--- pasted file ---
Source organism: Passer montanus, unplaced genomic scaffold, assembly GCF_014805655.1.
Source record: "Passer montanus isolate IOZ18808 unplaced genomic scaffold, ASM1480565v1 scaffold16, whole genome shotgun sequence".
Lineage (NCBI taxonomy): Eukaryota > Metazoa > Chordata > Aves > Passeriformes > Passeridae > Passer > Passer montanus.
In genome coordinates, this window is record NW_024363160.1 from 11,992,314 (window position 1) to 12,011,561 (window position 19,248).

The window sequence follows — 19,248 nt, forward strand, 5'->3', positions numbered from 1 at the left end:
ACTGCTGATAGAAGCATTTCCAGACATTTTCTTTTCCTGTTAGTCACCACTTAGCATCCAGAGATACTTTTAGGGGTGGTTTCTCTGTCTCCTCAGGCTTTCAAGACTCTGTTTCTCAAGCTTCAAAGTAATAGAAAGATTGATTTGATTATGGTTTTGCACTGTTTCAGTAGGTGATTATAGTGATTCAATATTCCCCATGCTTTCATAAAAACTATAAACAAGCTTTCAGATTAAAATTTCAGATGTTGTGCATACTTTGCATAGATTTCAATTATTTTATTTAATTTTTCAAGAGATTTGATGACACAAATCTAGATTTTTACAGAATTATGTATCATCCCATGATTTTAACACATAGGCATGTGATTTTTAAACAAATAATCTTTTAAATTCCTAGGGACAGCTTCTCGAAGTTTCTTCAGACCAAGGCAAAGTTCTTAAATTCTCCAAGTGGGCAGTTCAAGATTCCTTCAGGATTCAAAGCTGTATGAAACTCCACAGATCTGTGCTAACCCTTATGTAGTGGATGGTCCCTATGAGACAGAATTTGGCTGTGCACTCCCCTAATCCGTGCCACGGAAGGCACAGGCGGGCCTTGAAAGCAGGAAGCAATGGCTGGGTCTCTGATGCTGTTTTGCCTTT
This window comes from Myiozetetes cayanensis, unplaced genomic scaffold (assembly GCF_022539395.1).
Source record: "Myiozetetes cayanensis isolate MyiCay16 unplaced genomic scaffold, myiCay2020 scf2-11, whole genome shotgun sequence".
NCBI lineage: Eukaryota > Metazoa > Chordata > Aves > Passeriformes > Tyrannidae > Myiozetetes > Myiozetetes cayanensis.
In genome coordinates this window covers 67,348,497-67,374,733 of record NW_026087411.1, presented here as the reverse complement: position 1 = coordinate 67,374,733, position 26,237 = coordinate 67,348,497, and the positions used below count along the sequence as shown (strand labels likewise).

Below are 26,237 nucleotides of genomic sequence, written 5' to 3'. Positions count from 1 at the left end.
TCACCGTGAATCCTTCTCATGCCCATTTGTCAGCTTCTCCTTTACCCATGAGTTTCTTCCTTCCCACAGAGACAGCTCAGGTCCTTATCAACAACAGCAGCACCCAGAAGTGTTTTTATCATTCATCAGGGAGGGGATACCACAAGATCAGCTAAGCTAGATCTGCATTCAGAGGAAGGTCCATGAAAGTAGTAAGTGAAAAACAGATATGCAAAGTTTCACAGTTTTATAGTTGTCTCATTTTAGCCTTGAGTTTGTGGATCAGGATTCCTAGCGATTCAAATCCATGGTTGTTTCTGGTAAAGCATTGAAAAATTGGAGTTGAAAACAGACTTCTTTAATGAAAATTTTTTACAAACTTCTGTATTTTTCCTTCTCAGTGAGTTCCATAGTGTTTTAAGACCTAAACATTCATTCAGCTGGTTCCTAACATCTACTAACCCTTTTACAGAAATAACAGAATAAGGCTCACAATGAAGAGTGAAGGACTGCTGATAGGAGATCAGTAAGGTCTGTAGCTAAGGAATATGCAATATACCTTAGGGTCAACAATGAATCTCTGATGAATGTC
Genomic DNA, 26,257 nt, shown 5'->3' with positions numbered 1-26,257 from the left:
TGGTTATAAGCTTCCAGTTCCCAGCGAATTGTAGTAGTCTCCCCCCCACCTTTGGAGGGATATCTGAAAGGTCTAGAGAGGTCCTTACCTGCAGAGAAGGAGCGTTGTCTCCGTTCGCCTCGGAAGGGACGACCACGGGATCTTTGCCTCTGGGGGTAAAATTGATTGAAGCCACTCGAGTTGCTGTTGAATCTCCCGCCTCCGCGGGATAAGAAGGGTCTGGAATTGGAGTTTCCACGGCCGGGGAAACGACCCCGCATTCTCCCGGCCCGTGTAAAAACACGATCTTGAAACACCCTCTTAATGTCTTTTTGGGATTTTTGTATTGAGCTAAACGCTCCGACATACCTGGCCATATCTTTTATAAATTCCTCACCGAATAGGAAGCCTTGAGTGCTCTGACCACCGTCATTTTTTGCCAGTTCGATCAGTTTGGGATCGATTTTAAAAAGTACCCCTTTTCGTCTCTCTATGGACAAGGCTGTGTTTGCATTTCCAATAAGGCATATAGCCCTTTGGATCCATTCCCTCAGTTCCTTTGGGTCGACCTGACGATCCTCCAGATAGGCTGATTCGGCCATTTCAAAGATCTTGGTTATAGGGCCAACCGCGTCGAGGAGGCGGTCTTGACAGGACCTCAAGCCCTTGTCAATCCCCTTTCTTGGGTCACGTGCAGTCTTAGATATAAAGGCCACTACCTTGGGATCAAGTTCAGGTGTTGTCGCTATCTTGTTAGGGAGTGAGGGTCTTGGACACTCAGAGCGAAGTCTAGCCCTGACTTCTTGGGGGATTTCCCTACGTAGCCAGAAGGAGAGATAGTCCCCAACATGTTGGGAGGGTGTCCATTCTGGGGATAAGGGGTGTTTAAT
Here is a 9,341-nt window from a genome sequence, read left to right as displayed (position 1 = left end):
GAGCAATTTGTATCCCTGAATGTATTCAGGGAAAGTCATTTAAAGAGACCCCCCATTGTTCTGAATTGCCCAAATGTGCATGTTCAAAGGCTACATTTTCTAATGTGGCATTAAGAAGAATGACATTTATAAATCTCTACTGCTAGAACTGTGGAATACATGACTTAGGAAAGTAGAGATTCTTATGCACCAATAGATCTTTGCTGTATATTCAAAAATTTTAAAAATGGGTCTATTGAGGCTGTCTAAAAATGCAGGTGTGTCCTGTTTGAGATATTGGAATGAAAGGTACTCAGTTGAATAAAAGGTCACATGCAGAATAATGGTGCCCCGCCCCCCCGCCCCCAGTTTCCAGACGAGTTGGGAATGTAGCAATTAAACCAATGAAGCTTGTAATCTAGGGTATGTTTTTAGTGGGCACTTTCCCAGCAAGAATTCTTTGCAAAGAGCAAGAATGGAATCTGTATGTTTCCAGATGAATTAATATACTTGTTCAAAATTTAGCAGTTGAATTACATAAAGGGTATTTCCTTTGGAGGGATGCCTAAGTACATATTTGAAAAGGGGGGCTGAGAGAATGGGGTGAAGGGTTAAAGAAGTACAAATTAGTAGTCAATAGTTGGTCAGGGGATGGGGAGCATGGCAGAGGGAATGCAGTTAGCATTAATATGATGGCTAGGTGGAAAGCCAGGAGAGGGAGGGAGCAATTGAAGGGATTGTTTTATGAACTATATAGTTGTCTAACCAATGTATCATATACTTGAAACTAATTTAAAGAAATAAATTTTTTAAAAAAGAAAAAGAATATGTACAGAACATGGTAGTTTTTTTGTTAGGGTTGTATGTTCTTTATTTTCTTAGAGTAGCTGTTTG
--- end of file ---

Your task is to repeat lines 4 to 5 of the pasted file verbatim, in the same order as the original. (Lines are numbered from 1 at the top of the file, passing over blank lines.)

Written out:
In genome coordinates, this window is record NW_024363160.1 from 11,992,314 (window position 1) to 12,011,561 (window position 19,248).

The window sequence follows — 19,248 nt, forward strand, 5'->3', positions numbered from 1 at the left end: